Praise, prayer, and worship are practices designed to connect with the infinite God. Indeed, the kingdom of God is much nearer than we know.
Jesus said, “The kingdom of God is not coming with things that can be observed, nor will they say, ‘Look, here it is!’ or ‘There it is!’ For, in fact, the kingdom of God is among you.” (Luke 17:20-21, NRSV)
God of terra
We walk upon and inhabit this present terra firma, this earth. The earth, and all that is in it, belongs to the Lord. God is something of a cosmic farmer, taking care of the earth, watching over it, tending to its needs.
All that takes place on this celestial ball we live upon is under the gracious and loving eye of God. It is the Lord who brings the seasons and the rains, calming the storms of the seas, as well as the storms of our lives.
One of the reasons we find ourselves in such an impending climate debacle on this earth, is that we continue to utilize all the finite resources we can muster and fail to acknowledge and become aware of the grand infinite wherewithal we have with our Creator and Sustainer.
The earth is beautiful. Yet, in our insistence upon merely using the temporal and physical, ugliness has come upon the earth, obscuring the true nature of God’s good creation. Distancing ourselves from the Creator only builds bigger obstacles to solving the earth’s most significant issues.
Self-imposed and ensconced impediments need to be cleared away. The weeds have overtaken the garden; we can no longer see the good plants that are supposed to grow and produce a harvest. And yet, as any farmer or gardener knows, you cannot simply yank such weeds from the ground without also pulling up what you are trying to preserve.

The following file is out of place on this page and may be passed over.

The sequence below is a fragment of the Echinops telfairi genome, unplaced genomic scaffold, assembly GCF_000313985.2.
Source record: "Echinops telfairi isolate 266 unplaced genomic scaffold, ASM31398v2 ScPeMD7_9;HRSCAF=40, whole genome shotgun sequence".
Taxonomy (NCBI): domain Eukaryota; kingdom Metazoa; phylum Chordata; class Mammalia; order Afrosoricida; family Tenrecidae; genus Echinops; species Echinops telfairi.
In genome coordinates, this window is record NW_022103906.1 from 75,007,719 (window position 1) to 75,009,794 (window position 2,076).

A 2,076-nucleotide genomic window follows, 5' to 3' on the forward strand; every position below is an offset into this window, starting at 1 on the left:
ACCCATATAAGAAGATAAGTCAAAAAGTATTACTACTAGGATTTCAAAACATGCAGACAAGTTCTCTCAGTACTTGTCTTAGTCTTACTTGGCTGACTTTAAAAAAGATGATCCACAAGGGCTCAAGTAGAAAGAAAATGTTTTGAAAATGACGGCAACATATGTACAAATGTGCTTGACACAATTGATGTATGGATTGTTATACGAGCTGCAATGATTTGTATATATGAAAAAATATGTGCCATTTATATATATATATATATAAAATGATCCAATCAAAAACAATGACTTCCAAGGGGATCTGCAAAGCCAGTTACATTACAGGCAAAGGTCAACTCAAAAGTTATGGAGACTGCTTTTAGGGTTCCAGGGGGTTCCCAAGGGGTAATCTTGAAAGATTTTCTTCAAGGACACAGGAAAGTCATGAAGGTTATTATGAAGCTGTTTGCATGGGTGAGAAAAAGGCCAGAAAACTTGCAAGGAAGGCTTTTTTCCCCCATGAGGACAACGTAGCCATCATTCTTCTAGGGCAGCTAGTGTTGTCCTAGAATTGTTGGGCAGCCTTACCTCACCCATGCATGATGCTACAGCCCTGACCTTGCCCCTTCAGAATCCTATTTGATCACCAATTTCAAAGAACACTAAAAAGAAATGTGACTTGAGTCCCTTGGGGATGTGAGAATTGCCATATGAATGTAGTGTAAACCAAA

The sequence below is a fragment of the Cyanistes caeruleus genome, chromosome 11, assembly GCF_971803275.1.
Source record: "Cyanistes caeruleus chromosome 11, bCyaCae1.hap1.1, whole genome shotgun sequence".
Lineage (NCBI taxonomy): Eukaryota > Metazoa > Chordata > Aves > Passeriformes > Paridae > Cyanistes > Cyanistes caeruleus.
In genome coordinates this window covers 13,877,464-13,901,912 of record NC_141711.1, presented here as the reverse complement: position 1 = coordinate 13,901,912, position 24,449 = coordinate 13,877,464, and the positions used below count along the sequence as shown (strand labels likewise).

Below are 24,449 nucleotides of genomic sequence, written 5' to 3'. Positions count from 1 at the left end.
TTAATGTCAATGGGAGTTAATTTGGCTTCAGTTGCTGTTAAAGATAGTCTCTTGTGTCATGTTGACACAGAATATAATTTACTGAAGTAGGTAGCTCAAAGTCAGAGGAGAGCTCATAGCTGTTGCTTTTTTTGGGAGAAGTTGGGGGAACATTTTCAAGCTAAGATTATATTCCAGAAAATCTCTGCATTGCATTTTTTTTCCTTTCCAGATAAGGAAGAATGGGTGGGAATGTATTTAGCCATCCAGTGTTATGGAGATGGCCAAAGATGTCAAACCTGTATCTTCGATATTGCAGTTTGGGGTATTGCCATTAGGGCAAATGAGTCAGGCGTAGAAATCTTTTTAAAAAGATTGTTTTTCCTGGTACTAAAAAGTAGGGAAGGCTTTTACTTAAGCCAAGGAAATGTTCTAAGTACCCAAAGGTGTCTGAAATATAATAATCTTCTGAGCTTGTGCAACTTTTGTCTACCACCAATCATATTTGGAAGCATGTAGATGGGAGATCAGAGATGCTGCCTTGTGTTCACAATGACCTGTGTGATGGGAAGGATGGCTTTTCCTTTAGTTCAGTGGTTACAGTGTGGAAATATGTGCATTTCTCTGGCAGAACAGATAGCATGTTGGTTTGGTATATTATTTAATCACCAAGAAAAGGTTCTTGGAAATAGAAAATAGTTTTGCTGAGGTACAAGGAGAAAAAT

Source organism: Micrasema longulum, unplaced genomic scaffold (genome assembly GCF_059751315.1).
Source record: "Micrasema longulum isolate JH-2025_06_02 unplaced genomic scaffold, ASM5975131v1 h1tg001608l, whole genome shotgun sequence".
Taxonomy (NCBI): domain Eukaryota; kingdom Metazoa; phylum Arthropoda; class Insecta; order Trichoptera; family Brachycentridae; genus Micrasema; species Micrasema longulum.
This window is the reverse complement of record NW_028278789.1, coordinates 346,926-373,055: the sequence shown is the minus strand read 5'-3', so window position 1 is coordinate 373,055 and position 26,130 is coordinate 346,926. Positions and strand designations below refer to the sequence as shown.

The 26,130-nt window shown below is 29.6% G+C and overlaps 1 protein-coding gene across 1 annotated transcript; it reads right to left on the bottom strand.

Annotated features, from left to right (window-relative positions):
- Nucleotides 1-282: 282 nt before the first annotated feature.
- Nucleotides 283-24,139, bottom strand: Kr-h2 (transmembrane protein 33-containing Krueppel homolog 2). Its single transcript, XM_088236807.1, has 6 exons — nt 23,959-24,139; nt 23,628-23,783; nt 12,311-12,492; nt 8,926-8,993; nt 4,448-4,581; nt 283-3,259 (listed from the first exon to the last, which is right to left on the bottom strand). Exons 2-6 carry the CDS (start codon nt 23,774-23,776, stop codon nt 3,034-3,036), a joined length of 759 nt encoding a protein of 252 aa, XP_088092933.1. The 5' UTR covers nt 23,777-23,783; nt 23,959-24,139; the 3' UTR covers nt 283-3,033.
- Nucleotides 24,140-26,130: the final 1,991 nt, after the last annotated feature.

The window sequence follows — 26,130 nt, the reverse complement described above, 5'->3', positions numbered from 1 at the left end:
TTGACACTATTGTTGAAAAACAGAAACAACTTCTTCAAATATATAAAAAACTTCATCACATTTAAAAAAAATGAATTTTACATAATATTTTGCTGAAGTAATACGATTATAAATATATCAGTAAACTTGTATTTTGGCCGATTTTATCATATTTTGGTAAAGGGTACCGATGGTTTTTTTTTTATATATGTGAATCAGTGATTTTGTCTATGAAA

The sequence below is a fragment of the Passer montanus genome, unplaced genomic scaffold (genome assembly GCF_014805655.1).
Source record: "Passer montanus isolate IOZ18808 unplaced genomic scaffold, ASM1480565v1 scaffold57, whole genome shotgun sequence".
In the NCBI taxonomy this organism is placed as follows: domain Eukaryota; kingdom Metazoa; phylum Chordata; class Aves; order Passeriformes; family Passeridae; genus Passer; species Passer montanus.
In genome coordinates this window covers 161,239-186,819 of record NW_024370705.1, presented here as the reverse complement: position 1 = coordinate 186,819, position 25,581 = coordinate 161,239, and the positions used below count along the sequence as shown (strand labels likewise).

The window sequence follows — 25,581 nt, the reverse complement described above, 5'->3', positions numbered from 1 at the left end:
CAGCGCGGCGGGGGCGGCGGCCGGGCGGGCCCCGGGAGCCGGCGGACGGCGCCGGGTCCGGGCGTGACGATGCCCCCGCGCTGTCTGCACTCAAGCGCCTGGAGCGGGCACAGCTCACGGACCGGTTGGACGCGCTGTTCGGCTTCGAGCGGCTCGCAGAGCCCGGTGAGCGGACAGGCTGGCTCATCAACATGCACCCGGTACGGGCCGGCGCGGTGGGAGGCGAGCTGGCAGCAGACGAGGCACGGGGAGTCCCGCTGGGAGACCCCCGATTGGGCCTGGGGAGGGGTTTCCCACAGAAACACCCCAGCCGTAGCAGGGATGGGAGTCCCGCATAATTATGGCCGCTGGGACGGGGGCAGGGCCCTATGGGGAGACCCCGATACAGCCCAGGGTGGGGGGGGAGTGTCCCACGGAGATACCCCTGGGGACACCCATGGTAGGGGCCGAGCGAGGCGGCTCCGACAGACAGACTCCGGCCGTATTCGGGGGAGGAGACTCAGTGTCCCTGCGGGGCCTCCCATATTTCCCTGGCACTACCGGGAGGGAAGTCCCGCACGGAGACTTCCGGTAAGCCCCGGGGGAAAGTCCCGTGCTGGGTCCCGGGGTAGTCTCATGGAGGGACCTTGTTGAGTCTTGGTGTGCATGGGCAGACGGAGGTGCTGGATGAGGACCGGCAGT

The Lord will provide – but if we keep to our stubborn independence from God, the process of weeding the garden will take much longer to accomplish. Yet, God is patient, not wanting any to perish but all to come around to the infinite. (2 Peter 3:9)
Let us come to God in our neediness and failure. We must see ourselves as infinite souls with finite solutions who can cry out to the God who hears and forgives. We need to connect with the Lord who hears our prayers. It is imperative that we rely upon the infinite Creator who is concerned to cultivate justice and righteousness upon an earth which is full of plenty for everyone.
Praise, pray, give thanks, and be connected to the infinite One whom we need for life and godliness in this present, evil, and finite age.
Stay joined to me and I will stay joined to you. No branch can produce fruit alone. It must stay connected to the vine. It is the same with you. You cannot produce fruit alone. You must stay joined to me. (John 15:4, ERV)
Blessed God and Father of all, yours is the kingdom, the power, and the glory forever. To you belongs the heavens and the earth. It is you who made all that is – sun, moon, stars, rivers, forests, minerals, birds, animals, fish, and us – and pronounced it all “good.” We seek your divine mercy and help so that our work and our worship may curb the sin that so easily entangles and bring your intended shalom to the earth. Amen.